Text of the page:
Recep­tive lan­guage, trust and con­ti­nu­ity of qual­i­ty care are three of the crit­i­cal build­ing blocks in the first year of life. If the child­care you give or pay for is of a high qual­i­ty the oth­er two ought to fall into place. The neu­rotyp­i­cal devel­op­ment of any one build­ing block does­n’t hap­pen with­out the pres­ence of the others.

By way of expla­na­tion ‘recep­tive lan­guage’ is what we label an infant’s response to the words we say to him. When a 3 month-old infant grins and gur­gles at us he is usu­al­ly respond­ing to our own facial expres­sions, lan­guage and bur­blings – he is already ‘receiving’ the lan­guage we are offer­ing him.

As he approach­es the one-year mark (with the most advanced babies it will be around 8 or 9 months) and he is crawl­ing about, he might hold up an object as if to show it to us. If we say “Oh, Sam, you found the ele­phant, can you show it to me?” (we might even be sit­ting a lit­tle way away from Sam and hold­ing our hand out, palm up of course)…and then Sam crawls over and gives us the ele­phant – our whole ‘conversation’ was based on the child’s recep­tive lan­guage. This is how we begin to know just how much lan­guage and label­ing your child, any child, has already received and is capa­ble of ‘receiving’.

Sim­i­lar­ly if a 15 month-old knows a reg­u­lar­ly sung nurs­ery rhyme like ‘Row, row, row your boat” and we ask if they want to sing ‘row, row’ and they respond ‘r’ we should be suf­fi­cient­ly famil­iar with their grow­ing com­mu­ni­ca­tion abil­i­ties and behav­iour to know that the two of us are in agree­ment and we should then go on to start singing the song and doing the motions that go with it. We com­mu­ni­cat­ed, the child com­mu­ni­cat­ed and we reached a mutu­al agree­ment “time to sing”!

It does require that we as a par­ent or car­er enjoy the ini­tial sim­ple rep­e­ti­tion involved with reg­u­lar­ly car­ing for infants. This rep­e­ti­tion of lan­guage, and actions that are relat­ed, is one of the build­ing blocks to speech — we should be scaf­fold­ing those expe­ri­ences and lan­guage use every sin­gle day. If we aren’t hap­py with what might be deemed ‘menial’ rep­e­ti­tion then I sug­gest we either shouldn’t be work­ing in ear­ly child­hood care or not have children!

Per­son­al­ly I love the dai­ly accom­plish­ments of the lit­tle ones I’ve cared for – every day there’s a new word from the most ver­bal (the ones with the best recep­tive lan­guage). All these accom­plish­ments come because of – trust. 

The oth­ers, accord­ing to my stan­dards, seem to be ‘lagging behind’. Then I sus­pect that no one at home has been work­ing on the child’s recep­tive lan­guage and prob­a­bly no one at day­care either. Those babies do not trust their par­ents or their car­ers. Such par­ents are often more con­cerned about the mate­ri­als or out­door activ­i­ties their child is exposed to, not under­stand­ing that recep­tive lan­guage and trust are two of the most crit­i­cal foun­da­tions in the first 2 years – with­out it chil­dren are behav­iour­al chal­lenges to all but the very best caregivers!

Trust is so crit­i­cal to ear­ly child­hood that the lack of it is easy to iden­ti­fy in chil­dren who have no sem­blance of it in their day­care or home lives. Their behav­ioral insta­bil­i­ty is man­i­fest every sin­gle day! With 13-month-old infants it’s usu­al­ly scream­ing ‘for no appar­ent rea­son’. With those who are 2 and old­er it’s behav­iour­al pat­terns that frus­trate even the most expe­ri­enced care­givers and teachers.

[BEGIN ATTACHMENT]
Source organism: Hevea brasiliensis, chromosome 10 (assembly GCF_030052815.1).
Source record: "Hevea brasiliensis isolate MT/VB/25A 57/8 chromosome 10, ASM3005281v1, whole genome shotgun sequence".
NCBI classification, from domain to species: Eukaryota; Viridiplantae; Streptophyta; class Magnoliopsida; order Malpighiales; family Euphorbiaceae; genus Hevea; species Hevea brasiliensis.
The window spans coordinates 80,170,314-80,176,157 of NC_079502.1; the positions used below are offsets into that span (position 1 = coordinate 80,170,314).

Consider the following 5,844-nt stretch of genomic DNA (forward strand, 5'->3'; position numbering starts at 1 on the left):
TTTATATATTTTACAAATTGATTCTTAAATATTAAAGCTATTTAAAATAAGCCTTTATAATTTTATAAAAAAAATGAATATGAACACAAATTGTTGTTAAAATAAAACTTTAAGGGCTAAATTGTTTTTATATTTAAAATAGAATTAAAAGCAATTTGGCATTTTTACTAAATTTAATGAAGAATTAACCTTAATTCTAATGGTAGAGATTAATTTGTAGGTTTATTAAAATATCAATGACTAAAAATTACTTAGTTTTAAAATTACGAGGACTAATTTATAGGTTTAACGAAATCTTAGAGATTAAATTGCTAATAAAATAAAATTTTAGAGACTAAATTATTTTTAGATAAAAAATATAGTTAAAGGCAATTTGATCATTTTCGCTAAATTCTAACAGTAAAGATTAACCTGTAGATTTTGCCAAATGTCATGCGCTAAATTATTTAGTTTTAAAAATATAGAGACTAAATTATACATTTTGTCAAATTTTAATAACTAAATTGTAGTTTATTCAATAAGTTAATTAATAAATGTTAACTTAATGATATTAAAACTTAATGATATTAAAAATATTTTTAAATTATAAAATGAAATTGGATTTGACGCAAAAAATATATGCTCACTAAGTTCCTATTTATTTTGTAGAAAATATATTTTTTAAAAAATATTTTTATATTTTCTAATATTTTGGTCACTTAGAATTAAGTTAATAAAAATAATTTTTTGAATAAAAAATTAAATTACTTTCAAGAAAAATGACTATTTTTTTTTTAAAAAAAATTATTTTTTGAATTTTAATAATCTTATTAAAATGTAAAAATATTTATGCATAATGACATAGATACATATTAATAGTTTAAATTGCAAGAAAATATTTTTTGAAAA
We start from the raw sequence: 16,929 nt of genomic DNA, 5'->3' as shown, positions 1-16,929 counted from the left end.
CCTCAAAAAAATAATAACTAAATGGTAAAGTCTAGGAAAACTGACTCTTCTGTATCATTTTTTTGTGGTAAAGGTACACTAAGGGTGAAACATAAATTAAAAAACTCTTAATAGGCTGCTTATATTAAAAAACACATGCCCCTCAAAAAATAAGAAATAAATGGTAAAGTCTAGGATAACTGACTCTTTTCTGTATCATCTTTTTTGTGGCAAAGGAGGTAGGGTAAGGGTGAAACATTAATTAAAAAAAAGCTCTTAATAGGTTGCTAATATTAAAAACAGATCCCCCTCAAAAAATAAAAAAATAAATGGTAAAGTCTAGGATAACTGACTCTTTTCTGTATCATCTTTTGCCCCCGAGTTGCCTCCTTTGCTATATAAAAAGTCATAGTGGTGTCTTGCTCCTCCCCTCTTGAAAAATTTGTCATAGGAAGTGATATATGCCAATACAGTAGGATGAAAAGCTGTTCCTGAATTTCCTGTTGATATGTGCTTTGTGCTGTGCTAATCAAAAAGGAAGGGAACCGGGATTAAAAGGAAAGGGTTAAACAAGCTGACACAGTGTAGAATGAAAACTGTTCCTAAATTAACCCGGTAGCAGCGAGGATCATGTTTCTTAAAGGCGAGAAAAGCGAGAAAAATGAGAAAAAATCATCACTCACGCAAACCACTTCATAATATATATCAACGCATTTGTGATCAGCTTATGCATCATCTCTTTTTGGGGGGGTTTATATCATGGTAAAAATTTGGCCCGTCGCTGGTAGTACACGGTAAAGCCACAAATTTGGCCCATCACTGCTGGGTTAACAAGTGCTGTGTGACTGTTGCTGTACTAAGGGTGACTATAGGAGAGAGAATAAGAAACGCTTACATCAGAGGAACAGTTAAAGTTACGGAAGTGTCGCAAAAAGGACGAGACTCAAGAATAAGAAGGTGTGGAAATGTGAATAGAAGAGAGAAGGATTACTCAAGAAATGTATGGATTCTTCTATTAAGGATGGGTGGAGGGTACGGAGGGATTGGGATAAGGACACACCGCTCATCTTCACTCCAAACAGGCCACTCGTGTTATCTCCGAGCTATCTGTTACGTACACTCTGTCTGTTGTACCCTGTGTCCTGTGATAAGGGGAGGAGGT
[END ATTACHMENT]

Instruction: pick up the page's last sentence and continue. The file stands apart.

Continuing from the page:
With­out trust between par­ent and any of their child’s (often) mul­ti­ple care­givers or from care­giv­er to care­giv­er, a young child doesn’t have trust in his world. Those with­out trust are usu­al­ly quite removed from the adults around them. Such chil­dren aren’t total­ly free to par­tic­i­pate in what’s going on in their day room. The adult care­givers, not know­ing that they need to build trust or not even know­ing how to build trust, sim­ply go about their dai­ly ‘work’ (for many it is sim­ply ‘a job’) doing just the prac­ti­cal tasks for each infant and child.

But chil­dren are lit­tle humans and we, albeit poor­ly paid care­givers of the very young, must do all in our pow­er to help them grow to be the best they can be in every way. We must sup­ply an envi­ron­ment of trust in which they can build their phys­i­cal and lan­guage skills to ready them to move up to their next age group. This is par­tic­u­lar­ly true of cen­tres where chil­dren do not remain with a pri­ma­ry care­giv­er for their first 3 years.

Which brings me to the final essen­tial com­po­nent in infant and tod­dler care…continuity of qual­i­ty care. A vir­tu­al­ly impos­si­ble thing to pro­vide in the day­care set­ting — even in the best facil­i­ties staff move on.

I’m not sure how to ensure con­ti­nu­ity of qual­i­ty care in a cen­tre sit­u­a­tion – most par­ents are so unaware of how impor­tant it is and cer­tain­ly in my expe­ri­ence, some cen­tre own­ers have no clue as to its impor­tance let alone how to pro­vide it.

Quite prob­a­bly it all comes down to pounds and pence or dol­lars and cents – but run­ning a day­care is tru­ly a HUGE respon­si­bil­i­ty. It isn’t enough to give par­ents the sales pitch, to sell them on what your facil­i­ty can (or might) pro­vide, what mat­ters is the stan­dard of care your staff reaches. 

Not know­ing whether or not you have qual­i­ty staff nor under­stand­ing that con­ti­nu­ity of qual­i­ty care is essen­tial to neu­rotyp­i­cal devel­op­ment in young chil­dren are two of the biggest miss­ing pieces in admin­is­tra­tion of ear­ly child­hood care.

Such irre­spon­si­ble admin­is­tra­tors actu­al­ly end up break­ing everyone’s trust, the chil­dren and their fam­i­lies and the staff!